“My office took a pro-active approach to ensure that citizens knew something was going on, but this process needs to be looked at, and we are going to be talking to MDE about it,” Porter said.

Having another incident occur within four days has left her “disappointed.”

While today’s handling of the locomotive crash incident was better, Porter said, she plans to meet with MDE Secretary Serena McIlwain to discuss a risk mitigation plan and better ways to get reliable information out to residents about spills and accidents.

“We need a tiered approach, a structure for notification, a protocol,” she said.

Faulty Gasket

On Friday, information was eventually provided to Porter, the community and the media about what had occurred at the Grace facility.

“MDE’s emergency team got a call just after 7 a.m. from the Baltimore City fire department with a report of a nitric acid leak from a vacuum truck” at the Grace plant, Apperson told The Brew.

State officials and the city fire department determined that nitric acid had leaked from one of the truck’s gaskets.

“The truck was inside of a temporary secondary containment structure that had been set up as a precaution before the release,” Apperson said.

After the leaking gasket was secured, the truck was relocated to the facility’s on-site wastewater treatment plant for the remaining material to be neutralized and treated.

“Soda ash was applied to the spilled acid in the containment area to neutralize that material,” Apperson said, noting that “the facility or a contractor is responsible for cleaning up the spill.”

Explosion and Fatality

The nitric acid leak and today’s diesel spill were the latest accidents to add to the community’s concerns about their health and safety.

In December 2021, an explosion at the CSX coal facility blew out one side of the transfer facility, terrifying residents and sending a shower of coal particles onto lawns, cars and homes.

Cited by MDE for multiple safety violations, the rail company agreed in a settlement to pay MDE a $15,000 penalty and pay the South Baltimore Community Land Trust, a local nonprofit, $100,000 for community and environmental projects.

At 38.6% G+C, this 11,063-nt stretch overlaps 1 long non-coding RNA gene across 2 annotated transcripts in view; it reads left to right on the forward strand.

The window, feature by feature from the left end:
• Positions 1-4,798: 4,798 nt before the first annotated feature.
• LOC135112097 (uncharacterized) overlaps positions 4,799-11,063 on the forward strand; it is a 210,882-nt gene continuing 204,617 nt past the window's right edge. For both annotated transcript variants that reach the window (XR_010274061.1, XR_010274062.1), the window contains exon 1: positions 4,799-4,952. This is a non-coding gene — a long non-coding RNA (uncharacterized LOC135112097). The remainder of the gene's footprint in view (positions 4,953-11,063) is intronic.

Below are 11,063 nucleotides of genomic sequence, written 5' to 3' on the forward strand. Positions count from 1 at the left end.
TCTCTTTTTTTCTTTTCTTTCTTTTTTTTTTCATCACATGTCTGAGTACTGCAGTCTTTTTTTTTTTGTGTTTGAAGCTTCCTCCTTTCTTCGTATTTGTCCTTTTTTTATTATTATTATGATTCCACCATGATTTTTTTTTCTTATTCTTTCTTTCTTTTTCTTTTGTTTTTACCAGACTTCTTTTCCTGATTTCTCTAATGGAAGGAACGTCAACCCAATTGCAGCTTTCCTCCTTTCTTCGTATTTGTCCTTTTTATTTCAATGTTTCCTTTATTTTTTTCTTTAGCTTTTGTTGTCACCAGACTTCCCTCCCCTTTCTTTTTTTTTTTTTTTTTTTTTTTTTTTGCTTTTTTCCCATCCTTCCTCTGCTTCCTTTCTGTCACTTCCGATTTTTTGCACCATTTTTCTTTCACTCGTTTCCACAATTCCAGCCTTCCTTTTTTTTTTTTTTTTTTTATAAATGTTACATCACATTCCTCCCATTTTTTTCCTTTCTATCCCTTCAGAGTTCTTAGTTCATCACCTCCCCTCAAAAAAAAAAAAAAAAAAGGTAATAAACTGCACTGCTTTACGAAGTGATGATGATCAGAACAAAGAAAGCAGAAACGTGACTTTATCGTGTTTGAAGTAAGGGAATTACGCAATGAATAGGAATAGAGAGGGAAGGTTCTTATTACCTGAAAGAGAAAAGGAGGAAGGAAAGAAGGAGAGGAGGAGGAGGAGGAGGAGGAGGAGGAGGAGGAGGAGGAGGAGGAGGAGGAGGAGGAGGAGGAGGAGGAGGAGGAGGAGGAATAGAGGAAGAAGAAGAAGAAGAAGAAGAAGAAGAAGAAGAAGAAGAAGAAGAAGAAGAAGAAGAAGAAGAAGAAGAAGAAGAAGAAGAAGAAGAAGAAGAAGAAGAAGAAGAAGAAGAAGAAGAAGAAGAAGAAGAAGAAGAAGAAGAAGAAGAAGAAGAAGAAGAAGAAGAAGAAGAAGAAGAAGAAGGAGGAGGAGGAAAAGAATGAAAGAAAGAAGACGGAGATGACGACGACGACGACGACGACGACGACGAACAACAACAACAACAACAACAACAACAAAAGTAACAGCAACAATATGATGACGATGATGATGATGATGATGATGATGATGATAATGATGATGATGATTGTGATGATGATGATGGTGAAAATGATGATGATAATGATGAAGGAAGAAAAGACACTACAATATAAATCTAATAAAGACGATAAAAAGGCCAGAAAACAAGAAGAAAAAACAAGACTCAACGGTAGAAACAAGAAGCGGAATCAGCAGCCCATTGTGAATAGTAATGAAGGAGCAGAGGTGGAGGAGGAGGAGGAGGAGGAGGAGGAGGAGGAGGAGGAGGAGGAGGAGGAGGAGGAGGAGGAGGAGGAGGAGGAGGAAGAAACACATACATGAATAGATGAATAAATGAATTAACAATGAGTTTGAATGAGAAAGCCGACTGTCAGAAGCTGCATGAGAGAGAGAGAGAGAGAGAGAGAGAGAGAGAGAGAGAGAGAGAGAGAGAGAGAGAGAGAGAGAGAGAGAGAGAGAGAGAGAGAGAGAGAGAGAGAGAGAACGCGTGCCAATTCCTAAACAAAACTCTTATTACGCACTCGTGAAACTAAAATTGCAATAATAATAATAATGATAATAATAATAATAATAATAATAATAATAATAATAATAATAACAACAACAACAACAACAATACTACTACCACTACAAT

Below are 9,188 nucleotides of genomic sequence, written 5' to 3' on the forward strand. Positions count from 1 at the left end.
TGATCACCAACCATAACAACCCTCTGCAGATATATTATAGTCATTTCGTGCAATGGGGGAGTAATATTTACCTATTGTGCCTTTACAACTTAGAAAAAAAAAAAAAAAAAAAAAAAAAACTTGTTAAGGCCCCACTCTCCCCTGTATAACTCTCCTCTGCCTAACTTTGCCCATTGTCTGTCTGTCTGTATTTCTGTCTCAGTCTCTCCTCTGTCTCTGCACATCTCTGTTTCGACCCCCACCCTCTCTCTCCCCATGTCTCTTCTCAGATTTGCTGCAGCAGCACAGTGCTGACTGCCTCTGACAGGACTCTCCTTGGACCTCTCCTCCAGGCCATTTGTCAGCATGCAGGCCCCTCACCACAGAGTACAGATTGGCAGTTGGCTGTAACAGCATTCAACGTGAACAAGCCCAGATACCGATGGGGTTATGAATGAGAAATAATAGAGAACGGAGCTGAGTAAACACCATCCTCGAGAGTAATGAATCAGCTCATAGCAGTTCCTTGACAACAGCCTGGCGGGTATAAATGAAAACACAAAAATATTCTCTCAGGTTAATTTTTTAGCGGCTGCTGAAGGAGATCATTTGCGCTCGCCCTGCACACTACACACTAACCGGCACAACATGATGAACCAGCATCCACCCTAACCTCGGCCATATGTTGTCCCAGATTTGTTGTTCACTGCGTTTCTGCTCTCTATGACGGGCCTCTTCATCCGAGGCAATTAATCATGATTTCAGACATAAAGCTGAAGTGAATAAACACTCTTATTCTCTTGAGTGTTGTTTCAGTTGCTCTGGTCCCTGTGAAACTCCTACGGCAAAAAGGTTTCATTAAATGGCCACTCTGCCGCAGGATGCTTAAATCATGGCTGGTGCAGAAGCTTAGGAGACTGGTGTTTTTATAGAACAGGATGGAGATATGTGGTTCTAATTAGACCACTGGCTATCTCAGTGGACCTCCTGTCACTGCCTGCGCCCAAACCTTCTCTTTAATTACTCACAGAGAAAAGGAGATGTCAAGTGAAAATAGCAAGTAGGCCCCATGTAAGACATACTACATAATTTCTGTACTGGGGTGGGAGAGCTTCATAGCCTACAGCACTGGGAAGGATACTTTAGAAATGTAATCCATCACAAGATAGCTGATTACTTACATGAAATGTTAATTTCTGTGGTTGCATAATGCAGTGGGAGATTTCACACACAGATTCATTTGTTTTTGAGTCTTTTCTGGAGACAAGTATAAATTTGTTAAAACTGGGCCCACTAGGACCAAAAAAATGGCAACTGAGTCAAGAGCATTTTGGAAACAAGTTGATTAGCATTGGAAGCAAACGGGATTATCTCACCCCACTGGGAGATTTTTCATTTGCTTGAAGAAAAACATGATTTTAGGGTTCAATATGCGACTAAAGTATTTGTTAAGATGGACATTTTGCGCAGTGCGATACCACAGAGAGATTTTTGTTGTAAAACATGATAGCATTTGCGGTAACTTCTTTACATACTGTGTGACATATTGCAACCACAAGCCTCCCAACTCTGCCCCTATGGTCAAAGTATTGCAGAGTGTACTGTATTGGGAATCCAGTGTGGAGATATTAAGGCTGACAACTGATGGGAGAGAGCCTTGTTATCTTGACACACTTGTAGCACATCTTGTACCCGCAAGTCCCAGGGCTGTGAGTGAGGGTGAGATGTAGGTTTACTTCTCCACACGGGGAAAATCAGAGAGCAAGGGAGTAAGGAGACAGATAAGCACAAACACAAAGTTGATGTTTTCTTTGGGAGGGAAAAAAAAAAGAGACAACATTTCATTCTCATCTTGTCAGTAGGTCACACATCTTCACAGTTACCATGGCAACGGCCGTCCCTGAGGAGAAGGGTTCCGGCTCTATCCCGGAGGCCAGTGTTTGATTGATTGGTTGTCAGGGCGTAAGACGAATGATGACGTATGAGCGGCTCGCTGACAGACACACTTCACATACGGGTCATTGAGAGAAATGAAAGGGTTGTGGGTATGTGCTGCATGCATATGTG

CSX was accused of failing to take “reasonable precautions” to prevent the explosion, which released harmful nitrogen oxides, carbon monoxide and sulfur dioxide into the atmosphere, MDE said.

Community members also sued CSX, saying the company’s negligence caused the blast.

 These incidents, coupled with the daily exposure to coal dust, and over 70 other sources of industrial pollution, have placed an unbearable burden on residents” – Community of Curtis Bay Association.

In March 2022, a fire at Petroleum Management Inc. in Curtis Bay resulted in the death of a 52-year-old employee, Earnest Cooper.

The early morning blaze at the plant, located in the 5200 block of Curtis Avenue, occurred as employees were working outside of the facility, fire officials said at the time.

Reciting these health-harming mishaps, the community association called on Gov. Moore to declare an air pollution emergency, noting:

“These incidents, coupled with the daily exposure to coal dust, pollution from the WIN WASTE incinerator (also known as BRESCO) – the city’s single worst stationary source of air pollution – and over 70 other sources of industrial pollution, have placed an unbearable burden on the residents of Curtis Bay and South Baltimore.”

Particulates accumulated on test strips after 21 days exposed to the air in South Baltimore's Curtis Bay. (Courtesy: Community of Curtis Bay Association)

Particulates accumulated on test strips after 21 days exposed to the air in South Baltimore’s Curtis Bay. (Courtesy: Community of Curtis Bay Association)